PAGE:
This is the moment we have been waiting for," the Conservative MP smiled with relish. What was he so excited about? Defeating David Cameron in the Commons (again)? Discovering a Labour policy on anything? Finding someone certain to vote in the police commissioner elections?
No, like many of his Tory backbench colleagues, he was celebrating the turmoil engulfing the BBC. Of course, the BBC has given its Tory critics plenty to crow about. The mistakes by its Newsnight programme over Jimmy Savile and Lord McAlpine, right, were inexcusable.
The £450,000 severance pay for George Entwistle, who resigned as BBC director-general after just 54 days, exposed Beeb bosses with heads in the clouds rather than the real world. Surely, Mr Entwistle should give back half of his pay-off.
Despite all that, the gleeful reaction among Conservatives was over the top.
It exposed their obsession that the BBC is a left-wing conspiracy, and their long-standing determination to dismantle the public service broadcaster and abolish the licence fee.
In the Commons on Monday, David Nuttall, MP for Bury North, hoped for what many fellow Tories wish privately: "This latest debacle will bring forward the day when the British public will have the freedom to decide whether to pay to watch the BBC, rather than being forced to pay for it by the criminal law." (For me, the licence fee is good value at £2.80 a week.)
One Tory claim was that Lord McAlpine's treatment would never have been meted out to a senior Labour figure.
This conveniently ignores the fact that the last major BBC crisis blew up when it stood up to Tony Blair over allegations that a dossier on Iraq's weapons was "sexed up".
To make matters worse for the BBC, the Tory attacks are personal. It might have been an asset to have a former Conservative Cabinet minister as chairman of the BBC Trust at such a difficult time, but Chris Patten has many enemies in his own party. Tory folklore has him as the architect of Margaret Thatcher's downfall in 1990, which is unfair.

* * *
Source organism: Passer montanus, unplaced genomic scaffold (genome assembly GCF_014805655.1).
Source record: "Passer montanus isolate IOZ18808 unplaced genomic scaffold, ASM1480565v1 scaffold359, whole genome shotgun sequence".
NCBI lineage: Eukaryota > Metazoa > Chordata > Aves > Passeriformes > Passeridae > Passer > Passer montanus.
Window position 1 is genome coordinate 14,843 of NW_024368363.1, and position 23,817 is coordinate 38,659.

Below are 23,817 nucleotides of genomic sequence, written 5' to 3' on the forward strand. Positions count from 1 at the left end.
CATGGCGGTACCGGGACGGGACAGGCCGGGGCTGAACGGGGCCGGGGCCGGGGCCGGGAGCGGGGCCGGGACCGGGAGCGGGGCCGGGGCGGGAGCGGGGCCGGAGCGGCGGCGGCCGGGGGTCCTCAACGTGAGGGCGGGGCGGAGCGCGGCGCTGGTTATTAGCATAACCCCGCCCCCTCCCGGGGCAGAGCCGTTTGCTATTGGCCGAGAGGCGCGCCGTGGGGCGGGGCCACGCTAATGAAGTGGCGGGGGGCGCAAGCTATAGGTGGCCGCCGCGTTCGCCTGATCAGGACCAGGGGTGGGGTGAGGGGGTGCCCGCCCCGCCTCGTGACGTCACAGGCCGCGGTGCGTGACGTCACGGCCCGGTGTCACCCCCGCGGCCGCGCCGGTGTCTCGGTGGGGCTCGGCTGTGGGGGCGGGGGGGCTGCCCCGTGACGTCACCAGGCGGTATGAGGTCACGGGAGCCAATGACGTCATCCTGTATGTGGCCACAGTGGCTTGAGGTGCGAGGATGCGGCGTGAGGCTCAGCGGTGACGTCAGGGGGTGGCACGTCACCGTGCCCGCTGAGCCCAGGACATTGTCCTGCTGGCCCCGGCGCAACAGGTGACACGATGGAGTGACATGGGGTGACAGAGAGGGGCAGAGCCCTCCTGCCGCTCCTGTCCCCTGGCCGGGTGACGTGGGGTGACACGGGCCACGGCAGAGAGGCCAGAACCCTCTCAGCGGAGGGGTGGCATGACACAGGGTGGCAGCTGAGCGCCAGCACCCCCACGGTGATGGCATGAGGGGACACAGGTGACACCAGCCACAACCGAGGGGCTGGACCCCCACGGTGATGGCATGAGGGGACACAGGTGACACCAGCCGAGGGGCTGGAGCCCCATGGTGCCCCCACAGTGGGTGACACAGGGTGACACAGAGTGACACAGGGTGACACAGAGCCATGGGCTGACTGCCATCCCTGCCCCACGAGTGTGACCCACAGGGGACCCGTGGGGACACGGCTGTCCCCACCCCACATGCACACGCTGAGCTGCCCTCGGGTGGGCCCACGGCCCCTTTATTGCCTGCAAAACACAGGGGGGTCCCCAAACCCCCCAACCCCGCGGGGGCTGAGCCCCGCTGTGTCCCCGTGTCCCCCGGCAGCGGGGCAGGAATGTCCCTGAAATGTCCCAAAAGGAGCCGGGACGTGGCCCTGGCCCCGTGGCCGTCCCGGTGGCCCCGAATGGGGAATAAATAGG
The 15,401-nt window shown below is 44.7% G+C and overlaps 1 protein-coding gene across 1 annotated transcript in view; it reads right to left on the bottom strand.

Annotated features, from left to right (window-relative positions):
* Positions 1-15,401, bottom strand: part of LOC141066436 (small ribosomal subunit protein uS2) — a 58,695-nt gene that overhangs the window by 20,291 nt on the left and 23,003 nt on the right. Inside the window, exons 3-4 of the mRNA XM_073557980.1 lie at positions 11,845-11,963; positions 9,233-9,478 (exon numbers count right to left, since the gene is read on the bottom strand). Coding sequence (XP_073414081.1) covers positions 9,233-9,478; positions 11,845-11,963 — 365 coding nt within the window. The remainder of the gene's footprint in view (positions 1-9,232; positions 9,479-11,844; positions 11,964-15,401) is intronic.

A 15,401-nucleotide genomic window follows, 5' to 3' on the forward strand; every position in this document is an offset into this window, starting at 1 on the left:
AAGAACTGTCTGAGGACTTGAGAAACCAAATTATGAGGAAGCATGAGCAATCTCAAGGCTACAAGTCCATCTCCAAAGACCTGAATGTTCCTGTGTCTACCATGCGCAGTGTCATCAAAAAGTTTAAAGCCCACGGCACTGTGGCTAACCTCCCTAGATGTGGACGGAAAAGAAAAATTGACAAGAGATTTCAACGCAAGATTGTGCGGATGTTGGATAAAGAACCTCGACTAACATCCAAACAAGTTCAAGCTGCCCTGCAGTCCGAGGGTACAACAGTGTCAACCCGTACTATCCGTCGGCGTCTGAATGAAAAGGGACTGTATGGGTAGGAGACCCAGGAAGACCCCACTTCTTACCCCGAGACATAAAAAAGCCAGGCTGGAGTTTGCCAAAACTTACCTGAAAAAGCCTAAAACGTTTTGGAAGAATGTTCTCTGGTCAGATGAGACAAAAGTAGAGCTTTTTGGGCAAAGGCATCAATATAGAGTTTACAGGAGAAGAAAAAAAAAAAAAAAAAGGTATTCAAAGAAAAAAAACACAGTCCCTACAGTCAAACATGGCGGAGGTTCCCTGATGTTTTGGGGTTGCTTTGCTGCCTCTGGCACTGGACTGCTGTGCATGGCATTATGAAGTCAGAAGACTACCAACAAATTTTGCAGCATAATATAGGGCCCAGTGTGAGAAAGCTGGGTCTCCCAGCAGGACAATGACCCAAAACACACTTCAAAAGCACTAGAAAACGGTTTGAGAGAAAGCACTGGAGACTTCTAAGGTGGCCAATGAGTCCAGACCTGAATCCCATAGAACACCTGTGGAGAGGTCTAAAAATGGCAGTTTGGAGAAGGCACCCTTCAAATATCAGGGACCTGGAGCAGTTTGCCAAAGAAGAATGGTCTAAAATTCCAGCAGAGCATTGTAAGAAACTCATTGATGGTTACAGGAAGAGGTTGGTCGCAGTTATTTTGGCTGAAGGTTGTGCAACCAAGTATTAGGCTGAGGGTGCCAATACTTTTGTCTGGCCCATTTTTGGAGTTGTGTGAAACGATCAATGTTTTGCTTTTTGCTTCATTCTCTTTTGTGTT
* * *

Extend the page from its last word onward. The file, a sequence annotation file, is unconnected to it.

The then-prime minister, fatally wounded in a leadership challenge by Michael Heseltine, asked her Cabinet ministers individually whether she should soldier on.
Like most, Lord Patten advised her to stand down. Under her successor, John Major, Lord Patten became Tory chairman. As a liberal, pro-European he was hated by the Thatcherites, who accused him of leading the new PM astray on the EU.
One member of the Thatcher praetorian guard who walked away was Lord McAlpine, the Tory treasurer. At a party at his Westminster home on election night in 1992, there were cheers when Lord Patten lost his Bath seat.
Lord McAlpine, now 70 and who has had two major heart operations, has every right to feel aggrieved with the BBC for the disastrous Newsnight report falsely pointing a finger at him as a paedophile. He handled a BBC interview on Thursday with great dignity.
But, given the history of his relationship with Lord Patten, it is no surprise that, like some Tory MPs, he is gunning for his old foe to be ousted from the BBC.
Lord Patten hasn't covered himself with glory in the crisis. "He has looked a bit off the pace," one of his remaining friends at Westminster told me.
But after the loss of the director-general, David Cameron's instincts that he should remain at the BBC helm are surely right.
Lord Patten was a good minister and European Commissioner. He now needs to be a good BBC Trust chairman; ministers are said to detect signs that he knows what needs to be done.
Mr Cameron may not relish another battle with his backbenchers, already on the rampage over Europe and wind farms.
But, as someone who worked in commercial television for seven years at Carlton Communications, the PM should realise better than most politicians the value of the BBC, whatever ITV's grievances about its protected status.
Mr Cameron will also know that the BBC remains a trusted global brand, a jewel in Britain's crown.
Trust now needs to be restored at home, and soon. But there are some hopeful signs. Ironically, the BBC has been at its independent best in the way it has reported its own worst mistakes. Newsnight beat itself up on live TV a week ago, its presenter Eddie Mair asking a commentator whether the programme was "toast."
Mr Entwistle's brief spell in the top job was ended by a John Humphrys interview on BBC Radio 4's Today programme. I have heard several BBC programmes declare: "We asked the BBC for an interview but no one was available."
It's the equivalent of a newspaper splashing a grovelling apology all over the front page rather than burying it inside.
Like those Tory MPs, some newspapers are relishing the BBC turmoil, a useful diversion from the imminent threat from the Leveson report into phone hacking. The papers could learn something from the BBC's exemplary coverage of its own troubles.